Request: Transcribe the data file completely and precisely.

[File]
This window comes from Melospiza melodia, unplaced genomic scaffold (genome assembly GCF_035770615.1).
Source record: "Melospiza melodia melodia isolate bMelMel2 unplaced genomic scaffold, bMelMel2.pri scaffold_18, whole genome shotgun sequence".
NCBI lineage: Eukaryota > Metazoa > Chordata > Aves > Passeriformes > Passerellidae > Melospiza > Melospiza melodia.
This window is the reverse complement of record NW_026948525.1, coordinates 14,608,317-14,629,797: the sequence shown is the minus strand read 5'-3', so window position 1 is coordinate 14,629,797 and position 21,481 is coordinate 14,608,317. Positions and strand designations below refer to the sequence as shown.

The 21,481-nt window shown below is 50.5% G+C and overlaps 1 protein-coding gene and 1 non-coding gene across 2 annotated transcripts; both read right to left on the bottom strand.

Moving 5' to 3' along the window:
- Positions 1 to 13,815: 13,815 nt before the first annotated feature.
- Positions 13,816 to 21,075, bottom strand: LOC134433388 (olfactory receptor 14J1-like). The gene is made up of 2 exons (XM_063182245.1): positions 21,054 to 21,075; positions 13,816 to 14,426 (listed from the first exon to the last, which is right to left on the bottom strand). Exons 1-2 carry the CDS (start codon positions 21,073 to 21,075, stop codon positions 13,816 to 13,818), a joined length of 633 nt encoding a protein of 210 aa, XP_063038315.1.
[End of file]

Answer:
This window comes from Melospiza melodia, unplaced genomic scaffold (genome assembly GCF_035770615.1).
Source record: "Melospiza melodia melodia isolate bMelMel2 unplaced genomic scaffold, bMelMel2.pri scaffold_18, whole genome shotgun sequence".
NCBI lineage: Eukaryota > Metazoa > Chordata > Aves > Passeriformes > Passerellidae > Melospiza > Melospiza melodia.
This window is the reverse complement of record NW_026948525.1, coordinates 14,608,317-14,629,797: the sequence shown is the minus strand read 5'-3', so window position 1 is coordinate 14,629,797 and position 21,481 is coordinate 14,608,317. Positions and strand designations below refer to the sequence as shown.

The 21,481-nt window shown below is 50.5% G+C and overlaps 1 protein-coding gene and 1 non-coding gene across 2 annotated transcripts; both read right to left on the bottom strand.

Moving 5' to 3' along the window:
- Positions 1 to 13,815: 13,815 nt before the first annotated feature.
- Positions 13,816 to 21,075, bottom strand: LOC134433388 (olfactory receptor 14J1-like). The gene is made up of 2 exons (XM_063182245.1): positions 21,054 to 21,075; positions 13,816 to 14,426 (listed from the first exon to the last, which is right to left on the bottom strand). Exons 1-2 carry the CDS (start codon positions 21,073 to 21,075, stop codon positions 13,816 to 13,818), a joined length of 633 nt encoding a protein of 210 aa, XP_063038315.1.